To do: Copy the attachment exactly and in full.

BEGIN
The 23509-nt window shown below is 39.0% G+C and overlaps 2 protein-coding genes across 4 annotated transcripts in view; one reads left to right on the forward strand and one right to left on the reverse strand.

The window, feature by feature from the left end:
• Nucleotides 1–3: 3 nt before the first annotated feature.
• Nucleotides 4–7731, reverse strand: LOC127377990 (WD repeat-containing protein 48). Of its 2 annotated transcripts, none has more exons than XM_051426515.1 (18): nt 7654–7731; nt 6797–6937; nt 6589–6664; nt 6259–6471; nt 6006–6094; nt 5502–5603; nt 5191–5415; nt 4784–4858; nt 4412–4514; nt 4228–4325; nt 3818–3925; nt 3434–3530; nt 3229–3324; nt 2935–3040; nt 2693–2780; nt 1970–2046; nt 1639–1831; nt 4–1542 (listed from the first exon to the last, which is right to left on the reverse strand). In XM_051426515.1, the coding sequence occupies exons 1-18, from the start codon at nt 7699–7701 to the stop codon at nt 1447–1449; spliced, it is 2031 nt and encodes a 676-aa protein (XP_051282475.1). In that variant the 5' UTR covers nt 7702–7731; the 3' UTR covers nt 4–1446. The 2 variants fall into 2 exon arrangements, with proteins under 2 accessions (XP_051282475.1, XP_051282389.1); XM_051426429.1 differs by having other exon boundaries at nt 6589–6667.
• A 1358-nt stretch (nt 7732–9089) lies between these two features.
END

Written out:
The 23509-nt window shown below is 39.0% G+C and overlaps 2 protein-coding genes across 4 annotated transcripts in view; one reads left to right on the forward strand and one right to left on the reverse strand.

The window, feature by feature from the left end:
• Nucleotides 1–3: 3 nt before the first annotated feature.
• Nucleotides 4–7731, reverse strand: LOC127377990 (WD repeat-containing protein 48). Of its 2 annotated transcripts, none has more exons than XM_051426515.1 (18): nt 7654–7731; nt 6797–6937; nt 6589–6664; nt 6259–6471; nt 6006–6094; nt 5502–5603; nt 5191–5415; nt 4784–4858; nt 4412–4514; nt 4228–4325; nt 3818–3925; nt 3434–3530; nt 3229–3324; nt 2935–3040; nt 2693–2780; nt 1970–2046; nt 1639–1831; nt 4–1542 (listed from the first exon to the last, which is right to left on the reverse strand). In XM_051426515.1, the coding sequence occupies exons 1-18, from the start codon at nt 7699–7701 to the stop codon at nt 1447–1449; spliced, it is 2031 nt and encodes a 676-aa protein (XP_051282475.1). In that variant the 5' UTR covers nt 7702–7731; the 3' UTR covers nt 4–1446. The 2 variants fall into 2 exon arrangements, with proteins under 2 accessions (XP_051282475.1, XP_051282389.1); XM_051426429.1 differs by having other exon boundaries at nt 6589–6667.
• A 1358-nt stretch (nt 7732–9089) lies between these two features.